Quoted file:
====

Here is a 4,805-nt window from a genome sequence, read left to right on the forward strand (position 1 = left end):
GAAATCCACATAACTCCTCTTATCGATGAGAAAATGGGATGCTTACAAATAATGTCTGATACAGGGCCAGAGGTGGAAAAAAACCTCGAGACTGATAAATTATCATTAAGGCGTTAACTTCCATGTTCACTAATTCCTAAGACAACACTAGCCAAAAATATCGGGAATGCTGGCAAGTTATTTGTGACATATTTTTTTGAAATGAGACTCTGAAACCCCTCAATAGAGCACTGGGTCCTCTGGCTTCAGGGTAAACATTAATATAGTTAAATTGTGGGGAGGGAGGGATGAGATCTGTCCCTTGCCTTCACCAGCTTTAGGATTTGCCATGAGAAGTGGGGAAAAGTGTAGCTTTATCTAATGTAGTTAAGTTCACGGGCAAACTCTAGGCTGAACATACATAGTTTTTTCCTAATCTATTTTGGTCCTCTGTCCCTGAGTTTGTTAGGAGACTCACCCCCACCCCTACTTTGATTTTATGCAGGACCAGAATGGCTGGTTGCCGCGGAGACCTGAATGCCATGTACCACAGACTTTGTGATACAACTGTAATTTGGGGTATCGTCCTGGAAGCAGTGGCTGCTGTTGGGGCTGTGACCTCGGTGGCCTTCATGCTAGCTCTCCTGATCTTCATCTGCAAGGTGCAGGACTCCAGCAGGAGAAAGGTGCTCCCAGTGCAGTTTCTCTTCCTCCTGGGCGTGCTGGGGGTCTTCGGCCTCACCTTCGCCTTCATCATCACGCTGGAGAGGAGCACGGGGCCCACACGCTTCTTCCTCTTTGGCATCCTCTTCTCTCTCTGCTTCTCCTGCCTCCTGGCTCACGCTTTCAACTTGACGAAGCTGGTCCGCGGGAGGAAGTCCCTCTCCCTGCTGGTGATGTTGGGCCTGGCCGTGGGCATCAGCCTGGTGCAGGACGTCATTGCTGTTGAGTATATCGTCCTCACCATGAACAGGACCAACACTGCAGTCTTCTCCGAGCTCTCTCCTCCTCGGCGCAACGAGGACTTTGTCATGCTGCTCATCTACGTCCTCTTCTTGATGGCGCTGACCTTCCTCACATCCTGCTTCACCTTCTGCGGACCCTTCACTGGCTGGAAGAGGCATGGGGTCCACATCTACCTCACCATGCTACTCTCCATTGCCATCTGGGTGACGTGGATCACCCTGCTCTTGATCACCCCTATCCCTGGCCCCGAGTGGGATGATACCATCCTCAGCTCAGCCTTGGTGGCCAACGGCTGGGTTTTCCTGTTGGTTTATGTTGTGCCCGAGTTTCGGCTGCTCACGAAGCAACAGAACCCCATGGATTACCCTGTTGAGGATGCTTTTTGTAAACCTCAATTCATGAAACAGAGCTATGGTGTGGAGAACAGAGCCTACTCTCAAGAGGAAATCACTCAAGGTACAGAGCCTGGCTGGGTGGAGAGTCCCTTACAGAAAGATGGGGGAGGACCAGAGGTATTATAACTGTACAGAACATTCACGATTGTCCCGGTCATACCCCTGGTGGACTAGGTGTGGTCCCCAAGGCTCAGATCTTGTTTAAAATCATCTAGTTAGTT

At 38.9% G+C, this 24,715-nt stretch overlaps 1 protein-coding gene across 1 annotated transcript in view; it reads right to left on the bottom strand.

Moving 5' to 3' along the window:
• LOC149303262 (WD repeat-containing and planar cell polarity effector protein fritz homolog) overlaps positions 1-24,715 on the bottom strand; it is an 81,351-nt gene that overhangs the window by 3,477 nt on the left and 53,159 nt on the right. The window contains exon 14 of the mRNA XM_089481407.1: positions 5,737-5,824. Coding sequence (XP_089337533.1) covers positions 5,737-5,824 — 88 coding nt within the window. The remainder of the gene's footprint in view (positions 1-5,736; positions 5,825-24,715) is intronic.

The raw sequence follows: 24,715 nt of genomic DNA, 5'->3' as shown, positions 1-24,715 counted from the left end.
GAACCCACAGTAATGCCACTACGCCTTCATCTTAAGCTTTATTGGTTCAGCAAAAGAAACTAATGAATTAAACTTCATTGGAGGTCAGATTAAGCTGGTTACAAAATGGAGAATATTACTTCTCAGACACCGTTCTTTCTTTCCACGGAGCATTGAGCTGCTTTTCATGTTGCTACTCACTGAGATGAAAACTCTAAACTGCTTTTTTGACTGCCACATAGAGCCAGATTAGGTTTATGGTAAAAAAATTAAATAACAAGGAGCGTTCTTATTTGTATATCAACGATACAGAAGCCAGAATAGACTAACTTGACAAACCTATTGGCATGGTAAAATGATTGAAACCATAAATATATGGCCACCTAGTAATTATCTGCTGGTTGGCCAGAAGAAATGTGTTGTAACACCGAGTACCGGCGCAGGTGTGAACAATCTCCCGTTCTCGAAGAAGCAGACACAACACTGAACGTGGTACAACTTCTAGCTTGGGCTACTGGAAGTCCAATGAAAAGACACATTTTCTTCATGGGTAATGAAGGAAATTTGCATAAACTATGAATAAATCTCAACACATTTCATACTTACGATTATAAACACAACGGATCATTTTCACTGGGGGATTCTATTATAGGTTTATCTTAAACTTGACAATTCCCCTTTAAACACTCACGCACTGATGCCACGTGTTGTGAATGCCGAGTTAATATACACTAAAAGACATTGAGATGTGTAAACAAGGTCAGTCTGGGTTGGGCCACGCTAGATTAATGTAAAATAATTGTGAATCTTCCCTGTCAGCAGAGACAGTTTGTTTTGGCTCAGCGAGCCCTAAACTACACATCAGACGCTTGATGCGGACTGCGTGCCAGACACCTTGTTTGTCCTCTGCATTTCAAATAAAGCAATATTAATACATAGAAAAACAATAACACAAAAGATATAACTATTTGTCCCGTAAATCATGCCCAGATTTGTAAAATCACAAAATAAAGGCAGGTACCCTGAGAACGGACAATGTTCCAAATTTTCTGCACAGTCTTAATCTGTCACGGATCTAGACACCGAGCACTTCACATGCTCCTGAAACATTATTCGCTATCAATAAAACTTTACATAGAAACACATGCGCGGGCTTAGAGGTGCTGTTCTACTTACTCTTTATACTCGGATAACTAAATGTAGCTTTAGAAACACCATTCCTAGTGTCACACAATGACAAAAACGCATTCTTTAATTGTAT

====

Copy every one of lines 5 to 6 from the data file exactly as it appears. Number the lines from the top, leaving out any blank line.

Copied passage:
• LOC149303262 (WD repeat-containing and planar cell polarity effector protein fritz homolog) overlaps positions 1-24,715 on the bottom strand; it is an 81,351-nt gene that overhangs the window by 3,477 nt on the left and 53,159 nt on the right. The window contains exon 14 of the mRNA XM_089481407.1: positions 5,737-5,824. Coding sequence (XP_089337533.1) covers positions 5,737-5,824 — 88 coding nt within the window. The remainder of the gene's footprint in view (positions 1-5,736; positions 5,825-24,715) is intronic.

The raw sequence follows: 24,715 nt of genomic DNA, 5'->3' as shown, positions 1-24,715 counted from the left end.